The folks at ESPNcricinfo put themselves through a modified version of the YO-YO test. Let’s see how they fare.

Ramji Srinivasan, one of the most senior trainers in India, a former strength and conditioning coach for India, and currently in that role for the Tamil Nadu side, says players need to be given time to prepare. «Players should also be allowed to appeal and redo the testing in ten days,» he says. «They should be allowed to prepare physically and mentally for the testing.»

The case of Tamil Nadu offspinner Washington Sundar illustrates his point. Ahead of selection of the squad for the New Zealand T20 series in October this year, Sundar was summoned to Bangalore for a yo-yo test in the middle of what had been a busy domestic season for him.

He was in Lucknow, playing for India Red in the Duleep Trophy final, when the call came. He had got there from Dehradun, where he was at a preparatory camp for the Ranji Trophy, only a few days earlier.

Sundar, who had never taken the test, took it immediately after the Duleep Trophy final. He missed the qualifying mark narrowly, getting to level 16, and missed out on selection for the New Zealand series.

He was clearly disappointed and did not hide it. «The next day I came back home and I woke up and saw in the newspapers that I flunked the fitness tests,» Sundar told the media after hitting a century at the start of the Ranji season. «Nobody [from the management] spoke to me. I got to know the results later and did not get to know there on the same day from them.»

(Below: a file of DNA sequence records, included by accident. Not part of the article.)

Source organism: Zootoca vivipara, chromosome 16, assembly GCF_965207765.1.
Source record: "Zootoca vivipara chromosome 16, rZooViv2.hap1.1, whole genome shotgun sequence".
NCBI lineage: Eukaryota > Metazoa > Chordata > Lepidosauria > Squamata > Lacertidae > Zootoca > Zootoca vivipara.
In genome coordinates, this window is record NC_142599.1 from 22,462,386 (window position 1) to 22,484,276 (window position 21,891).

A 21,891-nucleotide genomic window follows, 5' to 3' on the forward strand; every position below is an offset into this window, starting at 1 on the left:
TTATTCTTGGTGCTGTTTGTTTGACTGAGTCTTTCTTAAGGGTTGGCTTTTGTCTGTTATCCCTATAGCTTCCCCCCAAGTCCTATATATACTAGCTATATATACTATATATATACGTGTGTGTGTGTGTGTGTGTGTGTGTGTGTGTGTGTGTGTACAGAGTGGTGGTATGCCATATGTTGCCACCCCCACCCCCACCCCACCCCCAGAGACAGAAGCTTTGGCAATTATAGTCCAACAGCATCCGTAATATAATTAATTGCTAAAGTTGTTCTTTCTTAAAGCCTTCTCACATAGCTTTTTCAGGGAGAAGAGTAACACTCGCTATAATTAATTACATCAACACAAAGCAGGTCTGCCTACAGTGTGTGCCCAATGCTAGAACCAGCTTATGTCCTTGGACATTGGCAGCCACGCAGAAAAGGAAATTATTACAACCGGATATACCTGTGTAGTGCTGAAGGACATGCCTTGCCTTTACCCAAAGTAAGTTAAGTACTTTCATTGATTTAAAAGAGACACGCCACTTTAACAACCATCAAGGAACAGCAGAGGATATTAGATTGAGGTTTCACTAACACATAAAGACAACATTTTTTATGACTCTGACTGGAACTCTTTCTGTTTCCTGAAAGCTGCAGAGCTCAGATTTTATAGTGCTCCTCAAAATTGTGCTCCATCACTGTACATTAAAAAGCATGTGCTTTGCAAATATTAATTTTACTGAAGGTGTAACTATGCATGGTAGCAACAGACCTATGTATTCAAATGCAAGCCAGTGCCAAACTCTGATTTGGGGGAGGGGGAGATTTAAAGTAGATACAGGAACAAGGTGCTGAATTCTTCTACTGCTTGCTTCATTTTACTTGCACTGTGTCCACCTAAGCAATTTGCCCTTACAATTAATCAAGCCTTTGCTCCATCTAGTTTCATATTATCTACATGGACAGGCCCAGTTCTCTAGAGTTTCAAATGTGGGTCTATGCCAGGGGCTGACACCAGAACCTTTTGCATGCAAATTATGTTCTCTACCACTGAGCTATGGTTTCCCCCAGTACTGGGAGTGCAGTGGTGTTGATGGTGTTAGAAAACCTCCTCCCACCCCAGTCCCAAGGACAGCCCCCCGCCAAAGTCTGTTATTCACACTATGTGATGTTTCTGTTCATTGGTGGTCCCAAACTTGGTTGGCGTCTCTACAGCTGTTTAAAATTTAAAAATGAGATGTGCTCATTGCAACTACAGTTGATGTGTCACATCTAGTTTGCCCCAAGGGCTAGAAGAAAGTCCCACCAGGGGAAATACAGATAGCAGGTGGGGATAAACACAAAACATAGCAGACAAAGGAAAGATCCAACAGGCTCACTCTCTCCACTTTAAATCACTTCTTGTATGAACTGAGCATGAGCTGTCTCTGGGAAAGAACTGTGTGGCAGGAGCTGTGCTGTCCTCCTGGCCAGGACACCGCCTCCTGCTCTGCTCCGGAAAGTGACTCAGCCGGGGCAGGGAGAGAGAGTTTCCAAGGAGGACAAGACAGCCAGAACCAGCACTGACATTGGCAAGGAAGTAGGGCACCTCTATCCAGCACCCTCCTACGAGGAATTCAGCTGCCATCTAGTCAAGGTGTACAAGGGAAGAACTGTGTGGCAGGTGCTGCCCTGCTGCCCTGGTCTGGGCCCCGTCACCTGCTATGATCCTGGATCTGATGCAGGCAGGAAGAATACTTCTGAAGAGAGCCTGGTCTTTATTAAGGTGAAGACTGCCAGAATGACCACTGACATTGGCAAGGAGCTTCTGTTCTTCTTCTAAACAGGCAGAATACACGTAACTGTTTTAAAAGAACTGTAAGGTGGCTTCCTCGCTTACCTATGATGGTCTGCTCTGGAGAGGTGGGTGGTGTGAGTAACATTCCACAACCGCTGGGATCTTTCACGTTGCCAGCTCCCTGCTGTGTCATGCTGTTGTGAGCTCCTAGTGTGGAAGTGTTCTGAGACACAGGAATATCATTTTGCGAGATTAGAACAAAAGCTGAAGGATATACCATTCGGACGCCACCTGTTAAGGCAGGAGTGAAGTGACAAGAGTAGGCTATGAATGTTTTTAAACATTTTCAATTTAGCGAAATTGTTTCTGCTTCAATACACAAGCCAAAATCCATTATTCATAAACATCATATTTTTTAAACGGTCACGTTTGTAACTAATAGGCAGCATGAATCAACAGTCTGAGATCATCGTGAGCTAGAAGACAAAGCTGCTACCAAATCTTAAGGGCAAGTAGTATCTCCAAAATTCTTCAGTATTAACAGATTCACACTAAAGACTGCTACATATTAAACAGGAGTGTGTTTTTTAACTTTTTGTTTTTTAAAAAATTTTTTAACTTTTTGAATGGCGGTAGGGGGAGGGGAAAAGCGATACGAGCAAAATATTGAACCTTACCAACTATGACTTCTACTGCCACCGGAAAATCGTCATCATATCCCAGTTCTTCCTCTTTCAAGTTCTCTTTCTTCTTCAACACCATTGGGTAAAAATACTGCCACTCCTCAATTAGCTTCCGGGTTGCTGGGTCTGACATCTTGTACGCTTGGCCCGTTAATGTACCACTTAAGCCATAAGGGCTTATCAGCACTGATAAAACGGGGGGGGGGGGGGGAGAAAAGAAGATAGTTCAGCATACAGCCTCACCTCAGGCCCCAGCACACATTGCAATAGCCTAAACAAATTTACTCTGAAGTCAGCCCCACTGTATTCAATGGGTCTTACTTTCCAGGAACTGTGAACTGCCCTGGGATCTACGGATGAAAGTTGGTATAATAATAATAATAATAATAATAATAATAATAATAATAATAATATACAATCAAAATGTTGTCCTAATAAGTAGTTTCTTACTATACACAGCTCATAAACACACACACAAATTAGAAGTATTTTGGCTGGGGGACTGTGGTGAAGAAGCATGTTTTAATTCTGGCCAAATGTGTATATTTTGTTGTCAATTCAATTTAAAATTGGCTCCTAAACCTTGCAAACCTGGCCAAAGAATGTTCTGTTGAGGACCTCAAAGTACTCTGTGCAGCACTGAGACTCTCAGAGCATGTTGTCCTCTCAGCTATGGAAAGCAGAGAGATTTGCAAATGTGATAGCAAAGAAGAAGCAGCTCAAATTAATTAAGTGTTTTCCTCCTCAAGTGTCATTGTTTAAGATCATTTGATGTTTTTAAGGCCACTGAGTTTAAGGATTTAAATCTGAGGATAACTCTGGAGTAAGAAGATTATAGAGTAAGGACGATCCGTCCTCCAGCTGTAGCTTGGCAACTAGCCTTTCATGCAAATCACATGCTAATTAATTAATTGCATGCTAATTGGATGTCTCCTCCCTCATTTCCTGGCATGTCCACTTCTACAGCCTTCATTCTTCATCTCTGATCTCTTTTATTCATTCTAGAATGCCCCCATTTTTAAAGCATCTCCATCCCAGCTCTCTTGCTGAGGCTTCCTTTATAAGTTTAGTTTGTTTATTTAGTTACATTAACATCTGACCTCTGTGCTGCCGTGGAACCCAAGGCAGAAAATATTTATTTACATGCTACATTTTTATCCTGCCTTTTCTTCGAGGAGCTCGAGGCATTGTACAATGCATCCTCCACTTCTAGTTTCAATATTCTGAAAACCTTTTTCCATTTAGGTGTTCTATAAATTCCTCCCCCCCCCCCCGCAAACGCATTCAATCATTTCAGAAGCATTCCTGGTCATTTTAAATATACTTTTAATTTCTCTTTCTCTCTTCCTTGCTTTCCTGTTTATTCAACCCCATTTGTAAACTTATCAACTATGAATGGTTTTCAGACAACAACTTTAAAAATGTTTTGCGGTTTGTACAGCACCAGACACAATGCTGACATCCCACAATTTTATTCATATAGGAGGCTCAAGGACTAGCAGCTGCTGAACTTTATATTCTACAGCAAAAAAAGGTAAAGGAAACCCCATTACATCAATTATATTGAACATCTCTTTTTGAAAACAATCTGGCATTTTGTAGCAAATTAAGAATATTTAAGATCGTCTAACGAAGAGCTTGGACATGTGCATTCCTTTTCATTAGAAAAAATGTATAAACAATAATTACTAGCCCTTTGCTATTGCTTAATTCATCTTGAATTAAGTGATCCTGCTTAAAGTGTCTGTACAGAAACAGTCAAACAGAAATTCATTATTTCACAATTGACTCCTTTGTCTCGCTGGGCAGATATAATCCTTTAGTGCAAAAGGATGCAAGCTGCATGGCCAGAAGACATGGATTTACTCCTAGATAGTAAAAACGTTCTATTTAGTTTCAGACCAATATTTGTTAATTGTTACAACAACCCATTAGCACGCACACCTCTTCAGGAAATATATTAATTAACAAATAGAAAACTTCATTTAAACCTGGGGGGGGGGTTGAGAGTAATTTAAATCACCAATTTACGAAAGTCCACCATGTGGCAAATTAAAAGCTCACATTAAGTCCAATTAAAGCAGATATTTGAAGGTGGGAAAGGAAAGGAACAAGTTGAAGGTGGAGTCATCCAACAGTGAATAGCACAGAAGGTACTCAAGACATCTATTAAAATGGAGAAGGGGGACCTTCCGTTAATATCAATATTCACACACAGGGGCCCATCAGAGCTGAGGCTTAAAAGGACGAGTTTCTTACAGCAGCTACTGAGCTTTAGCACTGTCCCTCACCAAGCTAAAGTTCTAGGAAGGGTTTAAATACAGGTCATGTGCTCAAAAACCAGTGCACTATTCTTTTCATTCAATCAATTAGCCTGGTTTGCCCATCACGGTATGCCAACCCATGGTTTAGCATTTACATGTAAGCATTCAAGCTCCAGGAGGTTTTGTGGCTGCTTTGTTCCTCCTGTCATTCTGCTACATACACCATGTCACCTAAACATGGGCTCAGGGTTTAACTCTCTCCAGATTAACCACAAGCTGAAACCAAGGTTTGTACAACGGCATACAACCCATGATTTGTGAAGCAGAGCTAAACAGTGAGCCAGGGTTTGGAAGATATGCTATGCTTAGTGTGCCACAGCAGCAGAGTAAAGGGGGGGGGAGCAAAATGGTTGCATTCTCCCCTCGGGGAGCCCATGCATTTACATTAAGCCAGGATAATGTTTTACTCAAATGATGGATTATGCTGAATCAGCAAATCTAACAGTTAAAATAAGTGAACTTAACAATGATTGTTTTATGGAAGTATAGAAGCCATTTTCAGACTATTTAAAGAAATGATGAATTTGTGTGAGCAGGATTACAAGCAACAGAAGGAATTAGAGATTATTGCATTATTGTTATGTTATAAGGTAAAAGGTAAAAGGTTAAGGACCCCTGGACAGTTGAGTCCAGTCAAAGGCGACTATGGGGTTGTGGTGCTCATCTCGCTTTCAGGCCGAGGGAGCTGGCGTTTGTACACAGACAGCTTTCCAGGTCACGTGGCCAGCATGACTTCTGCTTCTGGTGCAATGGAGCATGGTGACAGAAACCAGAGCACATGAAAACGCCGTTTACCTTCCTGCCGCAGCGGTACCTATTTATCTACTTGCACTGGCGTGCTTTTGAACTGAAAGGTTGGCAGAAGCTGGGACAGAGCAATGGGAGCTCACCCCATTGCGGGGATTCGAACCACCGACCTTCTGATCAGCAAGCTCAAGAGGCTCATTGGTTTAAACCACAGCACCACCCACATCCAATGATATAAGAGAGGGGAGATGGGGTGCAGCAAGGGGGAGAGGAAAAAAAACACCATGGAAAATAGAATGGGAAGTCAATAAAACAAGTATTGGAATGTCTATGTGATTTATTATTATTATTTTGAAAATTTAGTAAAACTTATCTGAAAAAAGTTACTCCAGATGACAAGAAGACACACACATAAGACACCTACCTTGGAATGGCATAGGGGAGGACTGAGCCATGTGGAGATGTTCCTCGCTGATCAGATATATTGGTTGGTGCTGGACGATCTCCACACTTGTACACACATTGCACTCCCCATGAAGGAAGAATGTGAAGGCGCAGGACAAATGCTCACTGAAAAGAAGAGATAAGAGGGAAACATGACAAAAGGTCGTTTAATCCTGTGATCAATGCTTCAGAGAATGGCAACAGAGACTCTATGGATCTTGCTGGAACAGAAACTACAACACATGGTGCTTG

Leipus agrees with Srinivasan that preparation time is important. «The test is both mental and physical. If you have not done it before, you don’t know what to expect. There is the pacing element because the speed of the test increases as the time goes on. So you are going to probably going to go too hard too soon, as opposed to pacing yourself.»

A couple of important factors that can influence the final reading are the surface the player undergoes the test on and the weather. The surface is significant due to the traction available, since the ability to pivot quickly is an important element. Turning on a natural surface like grass outdoors is not like doing so on, say, rubber matting laid over concrete indoors (as is the case at the NCA).

Leipus says that the fact that the ambient temperature is more stable indoors helps with consistency in the players’ levels. «But if the variables change outdoors and if it is very hot, you will obviously be fatigued a lot quicker and the numbers will be pretty low.»

Numbers aren’t everything, or at least they shouldn’t be
All the strength and conditioning coaches agree that age does not normally have much of a bearing on the results of yo-yo tests. Misbah-ul-Haq, Luden says, got to 18:5 without any fuss in his farewell series, at the age of 42. Ashish Nehra, who retired at 39 recently, clocked 18:4 during a yo-yo test earlier this year — reportedly better even than the likes of Virat Kohli at the time. Ravindra Jadeja, India’s best fieldsman, reportedly clocked 16:1, and it is understood that Manish Pandey has set the Indian benchmark, with 19:1.

Ashish Nehra, at 39, was doing better at yo-yo tests than his younger team-mates, having been an enthusiastic runner earlier in his career AFP/Getty Images